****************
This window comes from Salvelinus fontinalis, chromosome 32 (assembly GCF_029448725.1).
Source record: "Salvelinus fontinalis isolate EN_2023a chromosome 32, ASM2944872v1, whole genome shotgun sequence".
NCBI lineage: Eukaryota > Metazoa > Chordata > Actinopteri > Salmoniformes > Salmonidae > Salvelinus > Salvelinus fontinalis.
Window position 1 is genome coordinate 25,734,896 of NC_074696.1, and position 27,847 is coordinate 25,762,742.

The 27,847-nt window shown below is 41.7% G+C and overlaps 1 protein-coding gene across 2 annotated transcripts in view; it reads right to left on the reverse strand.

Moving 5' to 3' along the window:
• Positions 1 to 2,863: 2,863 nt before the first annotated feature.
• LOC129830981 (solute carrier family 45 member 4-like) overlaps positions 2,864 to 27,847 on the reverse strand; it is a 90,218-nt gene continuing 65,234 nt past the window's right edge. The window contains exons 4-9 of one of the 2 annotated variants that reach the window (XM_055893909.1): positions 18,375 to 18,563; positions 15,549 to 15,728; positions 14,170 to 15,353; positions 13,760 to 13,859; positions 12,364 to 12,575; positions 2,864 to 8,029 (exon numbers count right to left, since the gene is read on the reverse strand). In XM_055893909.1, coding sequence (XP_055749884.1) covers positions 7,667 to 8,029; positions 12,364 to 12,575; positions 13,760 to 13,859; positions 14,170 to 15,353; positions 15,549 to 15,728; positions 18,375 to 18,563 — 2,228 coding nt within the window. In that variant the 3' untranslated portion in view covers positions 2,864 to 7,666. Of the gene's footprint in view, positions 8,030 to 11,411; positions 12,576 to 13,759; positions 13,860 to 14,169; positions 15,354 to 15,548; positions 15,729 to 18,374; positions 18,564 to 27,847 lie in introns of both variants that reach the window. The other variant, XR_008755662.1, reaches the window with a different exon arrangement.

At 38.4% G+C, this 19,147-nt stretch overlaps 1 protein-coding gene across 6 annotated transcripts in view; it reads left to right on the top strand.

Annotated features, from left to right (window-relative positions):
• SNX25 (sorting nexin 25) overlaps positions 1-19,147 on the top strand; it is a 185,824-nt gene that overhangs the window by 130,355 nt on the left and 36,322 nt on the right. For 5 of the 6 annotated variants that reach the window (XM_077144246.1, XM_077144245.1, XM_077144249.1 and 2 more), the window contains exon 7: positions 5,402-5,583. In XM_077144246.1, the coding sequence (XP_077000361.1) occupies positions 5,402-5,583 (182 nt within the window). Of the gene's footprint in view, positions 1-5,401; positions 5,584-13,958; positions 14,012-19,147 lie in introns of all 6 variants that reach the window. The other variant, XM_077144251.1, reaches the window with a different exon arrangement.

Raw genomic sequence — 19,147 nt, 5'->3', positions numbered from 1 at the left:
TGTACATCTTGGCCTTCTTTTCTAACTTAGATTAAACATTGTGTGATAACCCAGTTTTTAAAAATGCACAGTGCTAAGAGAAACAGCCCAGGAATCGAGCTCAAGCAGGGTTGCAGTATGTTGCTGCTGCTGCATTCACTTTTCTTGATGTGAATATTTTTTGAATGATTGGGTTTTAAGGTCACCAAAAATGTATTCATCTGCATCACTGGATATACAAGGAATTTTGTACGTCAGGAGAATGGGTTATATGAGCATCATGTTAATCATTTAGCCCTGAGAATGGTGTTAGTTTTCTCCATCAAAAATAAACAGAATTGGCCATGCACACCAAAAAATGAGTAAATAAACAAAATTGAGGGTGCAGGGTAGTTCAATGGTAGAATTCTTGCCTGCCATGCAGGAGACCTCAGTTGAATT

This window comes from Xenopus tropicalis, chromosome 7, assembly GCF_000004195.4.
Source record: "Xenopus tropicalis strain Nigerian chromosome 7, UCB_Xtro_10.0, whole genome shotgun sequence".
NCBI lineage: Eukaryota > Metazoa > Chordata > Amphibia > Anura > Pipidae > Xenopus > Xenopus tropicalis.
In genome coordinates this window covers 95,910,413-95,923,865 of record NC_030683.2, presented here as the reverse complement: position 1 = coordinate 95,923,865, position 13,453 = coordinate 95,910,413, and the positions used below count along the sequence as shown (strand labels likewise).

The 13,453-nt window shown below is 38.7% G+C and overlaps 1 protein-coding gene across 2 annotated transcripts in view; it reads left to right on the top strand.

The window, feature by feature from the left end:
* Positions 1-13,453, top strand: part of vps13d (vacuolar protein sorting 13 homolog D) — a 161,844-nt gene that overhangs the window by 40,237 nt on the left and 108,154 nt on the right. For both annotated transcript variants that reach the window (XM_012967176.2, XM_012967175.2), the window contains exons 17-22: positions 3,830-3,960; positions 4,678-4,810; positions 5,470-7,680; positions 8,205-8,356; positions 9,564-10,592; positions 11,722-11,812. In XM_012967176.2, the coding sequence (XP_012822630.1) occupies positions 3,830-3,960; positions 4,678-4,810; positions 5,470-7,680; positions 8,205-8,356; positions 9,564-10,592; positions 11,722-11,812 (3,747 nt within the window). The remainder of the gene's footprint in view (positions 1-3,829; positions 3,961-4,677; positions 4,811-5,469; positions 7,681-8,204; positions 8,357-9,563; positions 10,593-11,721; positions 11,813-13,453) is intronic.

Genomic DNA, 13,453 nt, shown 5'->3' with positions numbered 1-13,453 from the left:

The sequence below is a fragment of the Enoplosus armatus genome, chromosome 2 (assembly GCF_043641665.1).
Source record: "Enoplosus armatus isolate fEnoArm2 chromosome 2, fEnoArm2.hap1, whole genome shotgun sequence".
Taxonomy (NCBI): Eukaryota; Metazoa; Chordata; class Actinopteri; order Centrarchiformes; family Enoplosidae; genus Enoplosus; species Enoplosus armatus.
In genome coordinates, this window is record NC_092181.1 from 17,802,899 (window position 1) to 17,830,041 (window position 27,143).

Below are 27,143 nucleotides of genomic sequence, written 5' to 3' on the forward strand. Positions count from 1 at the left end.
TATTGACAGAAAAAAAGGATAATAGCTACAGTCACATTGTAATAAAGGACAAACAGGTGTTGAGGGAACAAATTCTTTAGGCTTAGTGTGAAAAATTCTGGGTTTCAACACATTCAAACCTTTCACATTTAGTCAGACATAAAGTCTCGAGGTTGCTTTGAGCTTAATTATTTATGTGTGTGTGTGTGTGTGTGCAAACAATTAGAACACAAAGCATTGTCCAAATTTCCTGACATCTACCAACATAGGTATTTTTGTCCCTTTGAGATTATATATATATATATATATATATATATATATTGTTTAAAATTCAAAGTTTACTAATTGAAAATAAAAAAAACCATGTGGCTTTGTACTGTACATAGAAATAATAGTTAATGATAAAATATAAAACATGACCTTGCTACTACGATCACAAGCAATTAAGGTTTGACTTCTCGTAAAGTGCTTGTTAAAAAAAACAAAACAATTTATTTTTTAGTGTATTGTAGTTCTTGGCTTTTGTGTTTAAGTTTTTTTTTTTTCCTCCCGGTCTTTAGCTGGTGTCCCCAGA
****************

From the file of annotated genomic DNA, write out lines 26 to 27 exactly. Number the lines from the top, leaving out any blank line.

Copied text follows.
Below are 27,143 nucleotides of genomic sequence, written 5' to 3' on the forward strand. Positions count from 1 at the left end.
TATTGACAGAAAAAAAGGATAATAGCTACAGTCACATTGTAATAAAGGACAAACAGGTGTTGAGGGAACAAATTCTTTAGGCTTAGTGTGAAAAATTCTGGGTTTCAACACATTCAAACCTTTCACATTTAGTCAGACATAAAGTCTCGAGGTTGCTTTGAGCTTAATTATTTATGTGTGTGTGTGTGTGTGTGCAAACAATTAGAACACAAAGCATTGTCCAAATTTCCTGACATCTACCAACATAGGTATTTTTGTCCCTTTGAGATTATATATATATATATATATATATATATATATTGTTTAAAATTCAAAGTTTACTAATTGAAAATAAAAAAAACCATGTGGCTTTGTACTGTACATAGAAATAATAGTTAATGATAAAATATAAAACATGACCTTGCTACTACGATCACAAGCAATTAAGGTTTGACTTCTCGTAAAGTGCTTGTTAAAAAAAACAAAACAATTTATTTTTTAGTGTATTGTAGTTCTTGGCTTTTGTGTTTAAGTTTTTTTTTTTTCCTCCCGGTCTTTAGCTGGTGTCCCCAGA